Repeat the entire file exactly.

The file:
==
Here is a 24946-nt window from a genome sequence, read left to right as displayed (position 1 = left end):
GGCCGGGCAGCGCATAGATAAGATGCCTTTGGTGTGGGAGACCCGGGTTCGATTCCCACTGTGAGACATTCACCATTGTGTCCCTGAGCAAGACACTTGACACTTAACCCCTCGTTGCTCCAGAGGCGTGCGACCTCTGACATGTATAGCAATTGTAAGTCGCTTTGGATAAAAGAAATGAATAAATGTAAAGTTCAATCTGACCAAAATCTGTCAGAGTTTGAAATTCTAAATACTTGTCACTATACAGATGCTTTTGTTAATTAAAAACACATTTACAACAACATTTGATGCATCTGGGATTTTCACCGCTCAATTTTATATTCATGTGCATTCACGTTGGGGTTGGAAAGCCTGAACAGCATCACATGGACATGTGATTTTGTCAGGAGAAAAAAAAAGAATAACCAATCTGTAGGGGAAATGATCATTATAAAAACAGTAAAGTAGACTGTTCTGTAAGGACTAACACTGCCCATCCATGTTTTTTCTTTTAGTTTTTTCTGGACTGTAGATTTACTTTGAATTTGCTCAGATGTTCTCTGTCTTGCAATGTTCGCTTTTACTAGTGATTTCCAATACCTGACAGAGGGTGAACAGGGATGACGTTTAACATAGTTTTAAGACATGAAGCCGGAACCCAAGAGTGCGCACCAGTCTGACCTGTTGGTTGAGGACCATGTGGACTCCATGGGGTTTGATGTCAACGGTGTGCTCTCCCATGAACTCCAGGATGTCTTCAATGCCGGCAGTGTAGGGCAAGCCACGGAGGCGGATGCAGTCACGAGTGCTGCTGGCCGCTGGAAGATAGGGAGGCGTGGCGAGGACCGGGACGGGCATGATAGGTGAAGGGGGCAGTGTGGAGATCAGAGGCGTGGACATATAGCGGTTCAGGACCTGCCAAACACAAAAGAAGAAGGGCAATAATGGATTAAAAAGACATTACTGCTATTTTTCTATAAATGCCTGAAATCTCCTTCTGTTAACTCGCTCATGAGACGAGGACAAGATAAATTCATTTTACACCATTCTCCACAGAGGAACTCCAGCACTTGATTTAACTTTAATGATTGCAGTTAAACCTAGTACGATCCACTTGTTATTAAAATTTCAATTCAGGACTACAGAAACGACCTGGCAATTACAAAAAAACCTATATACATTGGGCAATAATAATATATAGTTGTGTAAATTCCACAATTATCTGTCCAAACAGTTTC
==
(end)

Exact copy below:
Here is a 24946-nt window from a genome sequence, read left to right as displayed (position 1 = left end):
GGCCGGGCAGCGCATAGATAAGATGCCTTTGGTGTGGGAGACCCGGGTTCGATTCCCACTGTGAGACATTCACCATTGTGTCCCTGAGCAAGACACTTGACACTTAACCCCTCGTTGCTCCAGAGGCGTGCGACCTCTGACATGTATAGCAATTGTAAGTCGCTTTGGATAAAAGAAATGAATAAATGTAAAGTTCAATCTGACCAAAATCTGTCAGAGTTTGAAATTCTAAATACTTGTCACTATACAGATGCTTTTGTTAATTAAAAACACATTTACAACAACATTTGATGCATCTGGGATTTTCACCGCTCAATTTTATATTCATGTGCATTCACGTTGGGGTTGGAAAGCCTGAACAGCATCACATGGACATGTGATTTTGTCAGGAGAAAAAAAAAGAATAACCAATCTGTAGGGGAAATGATCATTATAAAAACAGTAAAGTAGACTGTTCTGTAAGGACTAACACTGCCCATCCATGTTTTTTCTTTTAGTTTTTTCTGGACTGTAGATTTACTTTGAATTTGCTCAGATGTTCTCTGTCTTGCAATGTTCGCTTTTACTAGTGATTTCCAATACCTGACAGAGGGTGAACAGGGATGACGTTTAACATAGTTTTAAGACATGAAGCCGGAACCCAAGAGTGCGCACCAGTCTGACCTGTTGGTTGAGGACCATGTGGACTCCATGGGGTTTGATGTCAACGGTGTGCTCTCCCATGAACTCCAGGATGTCTTCAATGCCGGCAGTGTAGGGCAAGCCACGGAGGCGGATGCAGTCACGAGTGCTGCTGGCCGCTGGAAGATAGGGAGGCGTGGCGAGGACCGGGACGGGCATGATAGGTGAAGGGGGCAGTGTGGAGATCAGAGGCGTGGACATATAGCGGTTCAGGACCTGCCAAACACAAAAGAAGAAGGGCAATAATGGATTAAAAAGACATTACTGCTATTTTTCTATAAATGCCTGAAATCTCCTTCTGTTAACTCGCTCATGAGACGAGGACAAGATAAATTCATTTTACACCATTCTCCACAGAGGAACTCCAGCACTTGATTTAACTTTAATGATTGCAGTTAAACCTAGTACGATCCACTTGTTATTAAAATTTCAATTCAGGACTACAGAAACGACCTGGCAATTACAAAAAAACCTATATACATTGGGCAATAATAATATATAGTTGTGTAAATTCCACAATTATCTGTCCAAACAGTTTC